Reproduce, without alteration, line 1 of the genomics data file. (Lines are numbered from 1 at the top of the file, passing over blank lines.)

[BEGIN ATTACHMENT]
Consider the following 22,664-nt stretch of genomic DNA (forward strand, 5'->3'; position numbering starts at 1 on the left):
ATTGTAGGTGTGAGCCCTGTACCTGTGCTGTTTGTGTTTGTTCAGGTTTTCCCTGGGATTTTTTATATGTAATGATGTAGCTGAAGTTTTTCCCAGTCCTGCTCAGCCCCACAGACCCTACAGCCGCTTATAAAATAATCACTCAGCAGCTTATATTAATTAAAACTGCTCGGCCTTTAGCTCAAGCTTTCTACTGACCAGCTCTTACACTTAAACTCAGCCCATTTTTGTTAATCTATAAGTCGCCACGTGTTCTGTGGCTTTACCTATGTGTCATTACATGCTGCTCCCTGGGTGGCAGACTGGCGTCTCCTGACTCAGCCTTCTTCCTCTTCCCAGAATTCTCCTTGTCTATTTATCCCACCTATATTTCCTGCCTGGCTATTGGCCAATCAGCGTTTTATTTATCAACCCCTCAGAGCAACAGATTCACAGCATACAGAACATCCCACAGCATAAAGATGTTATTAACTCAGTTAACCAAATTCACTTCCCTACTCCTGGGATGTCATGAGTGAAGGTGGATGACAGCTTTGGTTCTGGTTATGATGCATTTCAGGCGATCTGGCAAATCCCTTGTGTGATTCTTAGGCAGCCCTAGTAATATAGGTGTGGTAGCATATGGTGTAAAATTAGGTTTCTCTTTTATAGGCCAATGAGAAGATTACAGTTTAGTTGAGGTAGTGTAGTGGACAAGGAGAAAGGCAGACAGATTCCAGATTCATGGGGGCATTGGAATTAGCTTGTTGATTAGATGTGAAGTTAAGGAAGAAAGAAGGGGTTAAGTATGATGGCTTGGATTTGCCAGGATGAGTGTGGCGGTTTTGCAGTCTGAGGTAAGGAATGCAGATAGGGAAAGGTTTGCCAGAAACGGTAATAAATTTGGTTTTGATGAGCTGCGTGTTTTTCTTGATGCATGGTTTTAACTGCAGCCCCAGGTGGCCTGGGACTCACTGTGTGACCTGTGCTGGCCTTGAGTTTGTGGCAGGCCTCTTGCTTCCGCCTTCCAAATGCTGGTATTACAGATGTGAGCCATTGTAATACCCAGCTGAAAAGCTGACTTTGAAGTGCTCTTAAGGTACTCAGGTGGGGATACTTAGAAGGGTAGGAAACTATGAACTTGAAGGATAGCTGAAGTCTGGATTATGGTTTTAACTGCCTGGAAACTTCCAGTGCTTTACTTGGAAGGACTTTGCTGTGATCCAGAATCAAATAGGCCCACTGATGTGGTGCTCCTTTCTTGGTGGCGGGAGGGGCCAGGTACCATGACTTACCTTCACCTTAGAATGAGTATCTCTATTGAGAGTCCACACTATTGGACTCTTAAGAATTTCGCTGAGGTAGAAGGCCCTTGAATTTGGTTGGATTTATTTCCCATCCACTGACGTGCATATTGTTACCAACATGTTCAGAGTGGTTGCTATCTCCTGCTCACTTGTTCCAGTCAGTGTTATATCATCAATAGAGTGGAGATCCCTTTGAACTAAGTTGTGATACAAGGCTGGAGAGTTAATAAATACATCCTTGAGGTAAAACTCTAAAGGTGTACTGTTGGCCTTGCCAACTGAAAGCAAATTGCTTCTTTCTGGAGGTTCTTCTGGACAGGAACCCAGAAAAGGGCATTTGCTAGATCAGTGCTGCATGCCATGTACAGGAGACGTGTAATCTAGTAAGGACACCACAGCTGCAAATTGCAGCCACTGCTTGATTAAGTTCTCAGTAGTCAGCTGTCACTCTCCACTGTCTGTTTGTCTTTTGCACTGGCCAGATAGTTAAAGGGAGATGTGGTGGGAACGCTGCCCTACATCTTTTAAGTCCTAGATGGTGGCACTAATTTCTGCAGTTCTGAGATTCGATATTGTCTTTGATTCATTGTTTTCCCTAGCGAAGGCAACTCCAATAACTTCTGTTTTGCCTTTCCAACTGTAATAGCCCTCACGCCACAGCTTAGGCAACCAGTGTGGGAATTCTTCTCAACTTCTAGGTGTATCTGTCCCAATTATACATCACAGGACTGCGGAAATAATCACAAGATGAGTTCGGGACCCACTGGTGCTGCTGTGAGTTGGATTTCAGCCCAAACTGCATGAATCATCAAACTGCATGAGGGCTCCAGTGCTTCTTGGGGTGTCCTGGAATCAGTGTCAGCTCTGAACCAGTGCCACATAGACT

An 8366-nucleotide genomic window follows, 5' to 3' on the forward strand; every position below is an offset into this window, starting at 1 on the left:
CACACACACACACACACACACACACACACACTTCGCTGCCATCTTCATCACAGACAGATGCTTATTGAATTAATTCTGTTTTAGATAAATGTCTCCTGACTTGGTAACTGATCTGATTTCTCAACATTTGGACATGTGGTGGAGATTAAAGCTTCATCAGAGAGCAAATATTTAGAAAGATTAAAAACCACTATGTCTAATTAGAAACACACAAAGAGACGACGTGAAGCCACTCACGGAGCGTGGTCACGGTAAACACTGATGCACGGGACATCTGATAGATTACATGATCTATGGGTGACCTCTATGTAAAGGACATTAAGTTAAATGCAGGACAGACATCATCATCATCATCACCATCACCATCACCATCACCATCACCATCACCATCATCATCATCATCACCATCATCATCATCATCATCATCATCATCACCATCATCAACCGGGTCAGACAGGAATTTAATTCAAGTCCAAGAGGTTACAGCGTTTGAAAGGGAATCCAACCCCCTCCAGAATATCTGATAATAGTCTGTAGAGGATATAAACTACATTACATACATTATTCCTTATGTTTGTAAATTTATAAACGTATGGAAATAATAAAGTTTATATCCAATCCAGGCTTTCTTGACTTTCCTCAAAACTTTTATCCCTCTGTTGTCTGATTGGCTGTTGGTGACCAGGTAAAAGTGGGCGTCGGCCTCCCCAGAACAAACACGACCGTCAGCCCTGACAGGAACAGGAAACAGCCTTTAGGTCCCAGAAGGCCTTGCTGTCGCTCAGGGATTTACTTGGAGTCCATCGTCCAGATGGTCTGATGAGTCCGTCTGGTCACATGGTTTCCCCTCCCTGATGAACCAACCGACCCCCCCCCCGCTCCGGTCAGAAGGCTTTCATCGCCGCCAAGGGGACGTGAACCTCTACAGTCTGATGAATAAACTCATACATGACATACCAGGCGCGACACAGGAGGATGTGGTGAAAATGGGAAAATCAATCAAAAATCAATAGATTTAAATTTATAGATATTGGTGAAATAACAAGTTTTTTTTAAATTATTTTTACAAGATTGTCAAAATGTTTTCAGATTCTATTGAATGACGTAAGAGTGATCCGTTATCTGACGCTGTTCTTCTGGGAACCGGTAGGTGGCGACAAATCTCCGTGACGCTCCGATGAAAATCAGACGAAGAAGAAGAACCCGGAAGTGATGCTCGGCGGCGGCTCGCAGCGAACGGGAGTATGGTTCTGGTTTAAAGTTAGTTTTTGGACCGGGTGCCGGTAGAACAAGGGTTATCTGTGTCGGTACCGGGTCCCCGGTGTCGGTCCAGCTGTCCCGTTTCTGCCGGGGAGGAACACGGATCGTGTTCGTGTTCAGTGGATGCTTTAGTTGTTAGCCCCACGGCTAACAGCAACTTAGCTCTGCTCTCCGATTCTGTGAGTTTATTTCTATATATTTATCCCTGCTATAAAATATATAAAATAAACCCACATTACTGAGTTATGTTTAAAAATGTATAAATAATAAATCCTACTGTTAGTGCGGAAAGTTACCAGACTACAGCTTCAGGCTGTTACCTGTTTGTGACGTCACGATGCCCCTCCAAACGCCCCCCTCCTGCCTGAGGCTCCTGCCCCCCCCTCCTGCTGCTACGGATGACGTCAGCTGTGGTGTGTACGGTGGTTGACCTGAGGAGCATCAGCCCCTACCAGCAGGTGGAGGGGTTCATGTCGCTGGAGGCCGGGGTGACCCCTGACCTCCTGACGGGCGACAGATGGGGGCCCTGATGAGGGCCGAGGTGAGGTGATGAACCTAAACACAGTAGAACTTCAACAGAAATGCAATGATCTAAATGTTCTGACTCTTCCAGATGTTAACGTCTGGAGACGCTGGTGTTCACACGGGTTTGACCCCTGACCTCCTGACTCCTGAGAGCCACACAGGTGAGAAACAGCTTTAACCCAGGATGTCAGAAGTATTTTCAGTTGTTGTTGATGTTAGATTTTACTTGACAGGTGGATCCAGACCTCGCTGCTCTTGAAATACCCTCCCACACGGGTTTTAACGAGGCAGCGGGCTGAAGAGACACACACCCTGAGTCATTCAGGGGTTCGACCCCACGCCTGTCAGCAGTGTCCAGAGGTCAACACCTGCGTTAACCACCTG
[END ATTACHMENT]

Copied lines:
Consider the following 22,664-nt stretch of genomic DNA (forward strand, 5'->3'; position numbering starts at 1 on the left):